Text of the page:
“Men aren’t discriminated against or harassed the same way that the dress code harasses women,” junior Chinagorom Ibeagu said. “Especially in a school area, it doesn’t put your education first, it puts the way that you present yourself first.”
Ibeagu also believes that the dress code targets students with different body sizes.
“I think that the dress code is kind of subjective, things can be seen as more promiscuous or showing off more, on a bigger-bodied person,” Ibeagu said. “And I think that’s where I truly disagree with it, I don’t understand how some people are allowed to wear certain things that other people cannot just for having different body sizes, and that’s something that I really hate.”
Although the dress code doesn’t have specific language that discriminates against different body sizes, plus-sized women are often dress-coded more than their thinner classmates.
“I could wear a tank top, but as a bigger-bodied person, I would not get the same reaction as if a smaller person wore the exact same tank top,” Ibeagu said.
To limit the discrimination that dress codes are prone to, Teasley supports using simpler language that doesn’t use terms specific to a certain gender.
“I think that a dress code should just enforce dressing appropriately, and shouldn’t hinder presentation at all,” Teasley said. “It should basically just be like, ‘please wear a shirt, shoes, and pants.’ That’s kind of my ideal dress code.”
Students including Braaten and Brewer have found that different teachers enforce the dress code differently.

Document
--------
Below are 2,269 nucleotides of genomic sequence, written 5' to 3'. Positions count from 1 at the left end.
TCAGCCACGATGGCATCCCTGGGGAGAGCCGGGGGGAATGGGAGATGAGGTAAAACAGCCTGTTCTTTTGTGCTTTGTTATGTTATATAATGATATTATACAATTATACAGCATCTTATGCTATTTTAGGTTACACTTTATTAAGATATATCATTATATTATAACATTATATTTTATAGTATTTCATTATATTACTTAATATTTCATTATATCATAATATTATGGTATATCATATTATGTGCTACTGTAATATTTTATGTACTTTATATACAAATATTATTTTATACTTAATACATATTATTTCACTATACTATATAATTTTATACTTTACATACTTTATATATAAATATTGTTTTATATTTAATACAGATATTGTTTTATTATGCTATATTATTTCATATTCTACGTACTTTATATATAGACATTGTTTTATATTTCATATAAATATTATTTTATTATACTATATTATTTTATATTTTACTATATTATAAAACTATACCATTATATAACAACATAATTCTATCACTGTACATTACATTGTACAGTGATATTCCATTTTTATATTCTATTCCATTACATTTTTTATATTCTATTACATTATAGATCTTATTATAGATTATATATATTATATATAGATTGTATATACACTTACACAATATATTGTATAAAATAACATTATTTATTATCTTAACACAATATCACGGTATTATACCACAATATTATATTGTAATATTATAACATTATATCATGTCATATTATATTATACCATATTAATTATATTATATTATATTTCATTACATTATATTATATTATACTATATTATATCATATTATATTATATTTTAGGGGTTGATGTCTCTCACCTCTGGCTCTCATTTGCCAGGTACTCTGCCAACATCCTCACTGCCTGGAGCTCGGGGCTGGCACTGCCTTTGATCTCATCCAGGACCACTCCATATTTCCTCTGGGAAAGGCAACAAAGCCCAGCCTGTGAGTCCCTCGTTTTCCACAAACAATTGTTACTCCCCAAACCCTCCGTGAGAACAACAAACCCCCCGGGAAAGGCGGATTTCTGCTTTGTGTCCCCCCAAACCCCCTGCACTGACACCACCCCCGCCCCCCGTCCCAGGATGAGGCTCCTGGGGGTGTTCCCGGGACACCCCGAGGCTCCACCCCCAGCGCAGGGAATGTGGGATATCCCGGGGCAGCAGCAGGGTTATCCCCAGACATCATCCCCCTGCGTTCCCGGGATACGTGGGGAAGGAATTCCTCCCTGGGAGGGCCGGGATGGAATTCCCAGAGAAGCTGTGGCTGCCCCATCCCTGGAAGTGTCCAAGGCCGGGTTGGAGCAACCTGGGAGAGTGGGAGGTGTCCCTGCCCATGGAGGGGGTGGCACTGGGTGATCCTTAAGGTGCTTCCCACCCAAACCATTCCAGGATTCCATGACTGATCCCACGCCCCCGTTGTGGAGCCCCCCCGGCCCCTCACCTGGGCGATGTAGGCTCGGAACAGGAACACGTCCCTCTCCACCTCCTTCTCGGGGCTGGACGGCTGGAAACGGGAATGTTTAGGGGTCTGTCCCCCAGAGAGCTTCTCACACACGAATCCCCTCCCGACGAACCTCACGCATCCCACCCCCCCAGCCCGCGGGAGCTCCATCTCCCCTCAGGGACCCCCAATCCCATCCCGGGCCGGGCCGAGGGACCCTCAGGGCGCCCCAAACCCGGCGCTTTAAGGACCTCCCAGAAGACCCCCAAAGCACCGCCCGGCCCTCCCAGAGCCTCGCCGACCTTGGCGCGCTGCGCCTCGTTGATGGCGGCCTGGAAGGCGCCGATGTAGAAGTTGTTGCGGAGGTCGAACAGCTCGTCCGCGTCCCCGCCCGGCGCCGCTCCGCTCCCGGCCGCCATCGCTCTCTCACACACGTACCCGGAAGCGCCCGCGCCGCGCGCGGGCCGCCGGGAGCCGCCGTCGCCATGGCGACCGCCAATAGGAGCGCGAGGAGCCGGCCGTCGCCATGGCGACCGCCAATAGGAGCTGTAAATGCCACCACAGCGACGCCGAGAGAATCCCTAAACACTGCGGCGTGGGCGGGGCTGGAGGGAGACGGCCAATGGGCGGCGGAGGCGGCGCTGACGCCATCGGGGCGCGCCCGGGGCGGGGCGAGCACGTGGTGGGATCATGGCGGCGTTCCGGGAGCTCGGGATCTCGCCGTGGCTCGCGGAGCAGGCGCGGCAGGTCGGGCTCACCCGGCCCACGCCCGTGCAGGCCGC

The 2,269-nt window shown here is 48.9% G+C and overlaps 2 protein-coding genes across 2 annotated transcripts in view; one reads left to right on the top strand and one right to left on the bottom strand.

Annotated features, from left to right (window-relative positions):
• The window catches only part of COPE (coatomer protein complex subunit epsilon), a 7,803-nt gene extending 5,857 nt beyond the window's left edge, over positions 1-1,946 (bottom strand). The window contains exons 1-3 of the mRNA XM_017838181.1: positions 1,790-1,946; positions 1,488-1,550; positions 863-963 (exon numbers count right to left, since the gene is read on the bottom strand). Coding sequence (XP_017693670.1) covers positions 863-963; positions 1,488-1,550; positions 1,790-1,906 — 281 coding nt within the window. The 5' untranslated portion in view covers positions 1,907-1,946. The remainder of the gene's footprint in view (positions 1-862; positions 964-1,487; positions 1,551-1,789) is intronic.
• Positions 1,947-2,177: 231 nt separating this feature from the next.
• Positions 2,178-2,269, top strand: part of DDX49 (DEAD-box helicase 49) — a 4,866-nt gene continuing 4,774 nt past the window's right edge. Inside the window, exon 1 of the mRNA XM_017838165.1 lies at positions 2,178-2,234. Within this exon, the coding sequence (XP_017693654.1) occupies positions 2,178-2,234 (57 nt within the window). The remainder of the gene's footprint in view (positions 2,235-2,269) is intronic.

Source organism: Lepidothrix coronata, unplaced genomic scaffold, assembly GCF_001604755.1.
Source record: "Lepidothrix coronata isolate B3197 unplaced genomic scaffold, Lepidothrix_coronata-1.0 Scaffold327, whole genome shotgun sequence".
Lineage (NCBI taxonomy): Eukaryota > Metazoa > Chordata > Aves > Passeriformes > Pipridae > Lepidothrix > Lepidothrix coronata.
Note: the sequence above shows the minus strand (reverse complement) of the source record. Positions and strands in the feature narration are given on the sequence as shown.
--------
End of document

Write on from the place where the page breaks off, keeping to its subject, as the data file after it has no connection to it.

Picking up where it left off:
“It’s mostly the older women teachers who dress code anyone. I think it’s the difference in our generations,” Braaten said.
In order to refer a student for a dress code violation, teachers have to decide if a student’s outfit is appropriate, and this makes Ibeagu uncomfortable.
“It is more awkward as like a girl to be dress coded by a male teacher, because it’s like, ‘why were you looking at me that way?’” Ibeagu said.
Dress codes and the sexualization of teenagers’ bodies have also been found to be detrimental to students’ mental health, and have been linked to conditions like depression and eating disorders. Brewer is against teachers holding this kind of power over students.
“At North, it’s not enforced nearly as much as it was a few years ago, which is wonderful, but it still feels like a weapon utilized by teachers to make us feel embarrassed and insecure,” Brewer said.
Brewer is glad about the change in attitudes about the dress code at Olathe North, citing teachers as they catalyst for this change.
“I’ve noticed all of my teachers this year who are kind, understanding, and open with their students have said the dress code is sexist and irrelevant in their class,” Brewer said. “They understand how awful it makes the female students feel to be berated, and how sexualized it feels when an adult deems your clothes and body ‘inappropriate for others.’”
With all the negative effects of having a dress code, would not having one be more beneficial for students? Ibeagu thinks so.
“I think taking away [the] dress code wouldn’t do anything but better everyone,” Ibeagu said. “I think it would finally put everyone on an even playing ground.”